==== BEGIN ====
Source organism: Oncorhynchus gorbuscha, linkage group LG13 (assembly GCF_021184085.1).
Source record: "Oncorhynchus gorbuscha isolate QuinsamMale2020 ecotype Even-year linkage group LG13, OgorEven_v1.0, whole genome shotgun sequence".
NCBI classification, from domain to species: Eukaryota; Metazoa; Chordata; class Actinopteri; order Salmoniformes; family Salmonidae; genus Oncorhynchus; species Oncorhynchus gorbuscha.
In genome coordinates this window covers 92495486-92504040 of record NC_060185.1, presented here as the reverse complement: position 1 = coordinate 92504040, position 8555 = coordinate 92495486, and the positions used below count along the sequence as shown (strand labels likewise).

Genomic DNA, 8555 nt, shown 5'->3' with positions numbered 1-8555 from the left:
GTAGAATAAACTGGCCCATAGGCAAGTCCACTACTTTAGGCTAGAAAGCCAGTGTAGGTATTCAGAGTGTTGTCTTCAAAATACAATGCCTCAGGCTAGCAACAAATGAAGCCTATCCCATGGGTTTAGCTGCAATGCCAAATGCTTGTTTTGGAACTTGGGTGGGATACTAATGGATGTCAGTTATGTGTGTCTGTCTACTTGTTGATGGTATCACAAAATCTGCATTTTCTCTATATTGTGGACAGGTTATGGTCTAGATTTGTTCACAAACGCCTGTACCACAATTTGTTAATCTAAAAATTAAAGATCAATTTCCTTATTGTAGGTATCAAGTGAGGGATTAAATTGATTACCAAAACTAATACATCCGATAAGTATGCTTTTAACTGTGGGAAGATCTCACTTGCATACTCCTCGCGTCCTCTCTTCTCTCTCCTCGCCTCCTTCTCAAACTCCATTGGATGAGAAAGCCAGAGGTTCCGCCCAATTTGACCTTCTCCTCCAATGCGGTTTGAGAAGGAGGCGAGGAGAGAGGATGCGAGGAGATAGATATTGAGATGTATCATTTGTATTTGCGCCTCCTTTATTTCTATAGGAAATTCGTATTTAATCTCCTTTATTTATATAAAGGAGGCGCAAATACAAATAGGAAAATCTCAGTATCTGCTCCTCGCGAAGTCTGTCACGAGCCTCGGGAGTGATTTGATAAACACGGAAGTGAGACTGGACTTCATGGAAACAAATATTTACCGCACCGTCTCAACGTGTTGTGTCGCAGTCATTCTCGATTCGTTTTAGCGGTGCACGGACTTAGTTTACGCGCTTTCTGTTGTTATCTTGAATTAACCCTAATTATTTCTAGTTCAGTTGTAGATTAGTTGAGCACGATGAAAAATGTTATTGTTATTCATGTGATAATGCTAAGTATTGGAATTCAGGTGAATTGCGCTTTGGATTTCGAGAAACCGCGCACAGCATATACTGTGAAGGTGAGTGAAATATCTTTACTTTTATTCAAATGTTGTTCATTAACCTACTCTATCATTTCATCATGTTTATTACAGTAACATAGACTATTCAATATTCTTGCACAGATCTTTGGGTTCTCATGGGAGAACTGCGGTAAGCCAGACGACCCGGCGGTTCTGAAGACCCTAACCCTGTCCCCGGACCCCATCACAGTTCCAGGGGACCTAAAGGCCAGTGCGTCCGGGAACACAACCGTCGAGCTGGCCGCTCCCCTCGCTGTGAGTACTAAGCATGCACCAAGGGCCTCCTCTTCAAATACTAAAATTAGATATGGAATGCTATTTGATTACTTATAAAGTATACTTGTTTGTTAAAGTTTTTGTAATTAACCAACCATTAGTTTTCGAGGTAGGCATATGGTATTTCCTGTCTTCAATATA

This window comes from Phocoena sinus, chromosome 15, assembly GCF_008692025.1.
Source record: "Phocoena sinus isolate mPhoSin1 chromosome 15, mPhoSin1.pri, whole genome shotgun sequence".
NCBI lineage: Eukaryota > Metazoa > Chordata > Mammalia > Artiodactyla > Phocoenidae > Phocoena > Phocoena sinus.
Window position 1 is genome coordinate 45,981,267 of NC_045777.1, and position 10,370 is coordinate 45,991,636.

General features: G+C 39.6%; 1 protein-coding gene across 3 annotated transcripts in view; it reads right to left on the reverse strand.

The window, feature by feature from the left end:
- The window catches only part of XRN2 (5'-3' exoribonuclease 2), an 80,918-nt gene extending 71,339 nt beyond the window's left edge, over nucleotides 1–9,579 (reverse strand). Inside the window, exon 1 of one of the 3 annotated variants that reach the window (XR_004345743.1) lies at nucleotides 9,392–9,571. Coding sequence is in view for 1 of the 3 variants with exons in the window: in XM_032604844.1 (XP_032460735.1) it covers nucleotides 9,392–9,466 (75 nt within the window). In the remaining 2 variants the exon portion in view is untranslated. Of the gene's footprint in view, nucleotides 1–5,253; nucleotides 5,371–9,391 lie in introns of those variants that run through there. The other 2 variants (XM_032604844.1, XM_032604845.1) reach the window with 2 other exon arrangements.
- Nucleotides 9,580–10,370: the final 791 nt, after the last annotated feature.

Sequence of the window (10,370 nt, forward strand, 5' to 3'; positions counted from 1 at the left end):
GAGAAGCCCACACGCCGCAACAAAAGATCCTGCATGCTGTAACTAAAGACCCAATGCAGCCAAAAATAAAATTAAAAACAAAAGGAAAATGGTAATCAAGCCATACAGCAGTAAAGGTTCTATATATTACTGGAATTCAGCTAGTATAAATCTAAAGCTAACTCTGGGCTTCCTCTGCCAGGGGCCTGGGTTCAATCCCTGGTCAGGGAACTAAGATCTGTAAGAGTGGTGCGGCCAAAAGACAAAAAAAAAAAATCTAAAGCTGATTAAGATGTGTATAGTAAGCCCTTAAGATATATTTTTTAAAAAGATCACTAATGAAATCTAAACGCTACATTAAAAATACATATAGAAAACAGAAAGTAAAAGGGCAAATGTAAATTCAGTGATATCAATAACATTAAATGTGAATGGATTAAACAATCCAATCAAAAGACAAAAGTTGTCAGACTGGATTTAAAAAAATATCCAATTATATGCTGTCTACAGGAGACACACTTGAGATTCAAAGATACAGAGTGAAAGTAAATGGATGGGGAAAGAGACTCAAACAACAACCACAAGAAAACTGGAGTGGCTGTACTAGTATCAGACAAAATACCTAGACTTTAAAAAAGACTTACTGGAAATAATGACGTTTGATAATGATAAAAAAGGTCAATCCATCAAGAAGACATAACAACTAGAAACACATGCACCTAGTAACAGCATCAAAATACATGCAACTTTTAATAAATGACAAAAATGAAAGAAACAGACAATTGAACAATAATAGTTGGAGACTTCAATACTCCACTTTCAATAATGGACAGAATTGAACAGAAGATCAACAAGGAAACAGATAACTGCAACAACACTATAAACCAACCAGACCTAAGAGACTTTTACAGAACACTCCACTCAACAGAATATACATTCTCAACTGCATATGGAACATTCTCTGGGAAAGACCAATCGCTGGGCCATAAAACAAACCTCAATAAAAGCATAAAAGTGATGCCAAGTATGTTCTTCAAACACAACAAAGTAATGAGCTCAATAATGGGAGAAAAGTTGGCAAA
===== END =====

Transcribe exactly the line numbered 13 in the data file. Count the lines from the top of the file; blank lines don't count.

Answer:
- The window catches only part of XRN2 (5'-3' exoribonuclease 2), an 80,918-nt gene extending 71,339 nt beyond the window's left edge, over nucleotides 1–9,579 (reverse strand). Inside the window, exon 1 of one of the 3 annotated variants that reach the window (XR_004345743.1) lies at nucleotides 9,392–9,571. Coding sequence is in view for 1 of the 3 variants with exons in the window: in XM_032604844.1 (XP_032460735.1) it covers nucleotides 9,392–9,466 (75 nt within the window). In the remaining 2 variants the exon portion in view is untranslated. Of the gene's footprint in view, nucleotides 1–5,253; nucleotides 5,371–9,391 lie in introns of those variants that run through there. The other 2 variants (XM_032604844.1, XM_032604845.1) reach the window with 2 other exon arrangements.